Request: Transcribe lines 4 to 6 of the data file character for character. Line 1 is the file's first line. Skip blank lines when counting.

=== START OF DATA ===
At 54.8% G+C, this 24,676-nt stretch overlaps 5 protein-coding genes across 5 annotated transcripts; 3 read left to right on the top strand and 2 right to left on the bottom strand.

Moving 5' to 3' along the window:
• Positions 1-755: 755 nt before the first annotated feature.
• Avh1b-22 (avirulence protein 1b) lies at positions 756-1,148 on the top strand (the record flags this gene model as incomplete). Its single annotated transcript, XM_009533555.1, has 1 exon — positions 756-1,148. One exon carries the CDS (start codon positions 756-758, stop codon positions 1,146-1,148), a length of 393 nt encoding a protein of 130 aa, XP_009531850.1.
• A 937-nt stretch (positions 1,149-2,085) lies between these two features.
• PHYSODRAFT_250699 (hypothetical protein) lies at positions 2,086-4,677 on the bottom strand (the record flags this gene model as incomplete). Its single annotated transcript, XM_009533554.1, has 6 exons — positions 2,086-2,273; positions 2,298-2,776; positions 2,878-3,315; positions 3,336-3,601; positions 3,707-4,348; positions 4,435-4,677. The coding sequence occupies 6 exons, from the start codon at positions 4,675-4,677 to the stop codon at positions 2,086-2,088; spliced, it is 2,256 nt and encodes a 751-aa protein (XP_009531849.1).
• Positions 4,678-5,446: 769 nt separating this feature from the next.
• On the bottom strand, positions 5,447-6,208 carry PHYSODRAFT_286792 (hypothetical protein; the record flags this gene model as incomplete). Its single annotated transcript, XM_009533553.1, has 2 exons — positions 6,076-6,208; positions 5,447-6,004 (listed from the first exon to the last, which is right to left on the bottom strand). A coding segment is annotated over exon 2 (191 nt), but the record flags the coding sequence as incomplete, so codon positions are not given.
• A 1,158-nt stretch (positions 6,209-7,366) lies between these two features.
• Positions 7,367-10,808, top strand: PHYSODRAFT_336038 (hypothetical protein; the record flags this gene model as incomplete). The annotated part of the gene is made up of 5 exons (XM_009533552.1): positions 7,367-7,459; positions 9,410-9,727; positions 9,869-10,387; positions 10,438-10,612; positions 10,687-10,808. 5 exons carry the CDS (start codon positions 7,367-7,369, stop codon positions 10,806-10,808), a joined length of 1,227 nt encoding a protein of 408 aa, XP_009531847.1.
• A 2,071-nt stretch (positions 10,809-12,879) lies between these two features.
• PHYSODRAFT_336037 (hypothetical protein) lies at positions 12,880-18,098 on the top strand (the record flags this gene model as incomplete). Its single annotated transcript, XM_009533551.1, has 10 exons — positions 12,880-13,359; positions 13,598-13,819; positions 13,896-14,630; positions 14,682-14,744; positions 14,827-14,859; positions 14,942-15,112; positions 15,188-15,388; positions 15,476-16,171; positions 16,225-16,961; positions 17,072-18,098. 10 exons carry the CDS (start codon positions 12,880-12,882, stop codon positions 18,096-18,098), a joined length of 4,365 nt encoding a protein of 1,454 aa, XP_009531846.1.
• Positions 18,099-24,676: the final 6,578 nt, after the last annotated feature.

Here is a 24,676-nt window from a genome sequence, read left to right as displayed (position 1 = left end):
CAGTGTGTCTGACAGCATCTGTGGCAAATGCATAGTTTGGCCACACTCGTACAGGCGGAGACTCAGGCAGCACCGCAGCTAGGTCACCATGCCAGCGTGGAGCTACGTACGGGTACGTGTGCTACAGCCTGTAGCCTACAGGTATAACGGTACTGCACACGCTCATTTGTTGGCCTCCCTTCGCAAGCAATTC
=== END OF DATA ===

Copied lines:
• Avh1b-22 (avirulence protein 1b) lies at positions 756-1,148 on the top strand (the record flags this gene model as incomplete). Its single annotated transcript, XM_009533555.1, has 1 exon — positions 756-1,148. One exon carries the CDS (start codon positions 756-758, stop codon positions 1,146-1,148), a length of 393 nt encoding a protein of 130 aa, XP_009531850.1.
• A 937-nt stretch (positions 1,149-2,085) lies between these two features.
• PHYSODRAFT_250699 (hypothetical protein) lies at positions 2,086-4,677 on the bottom strand (the record flags this gene model as incomplete). Its single annotated transcript, XM_009533554.1, has 6 exons — positions 2,086-2,273; positions 2,298-2,776; positions 2,878-3,315; positions 3,336-3,601; positions 3,707-4,348; positions 4,435-4,677. The coding sequence occupies 6 exons, from the start codon at positions 4,675-4,677 to the stop codon at positions 2,086-2,088; spliced, it is 2,256 nt and encodes a 751-aa protein (XP_009531849.1).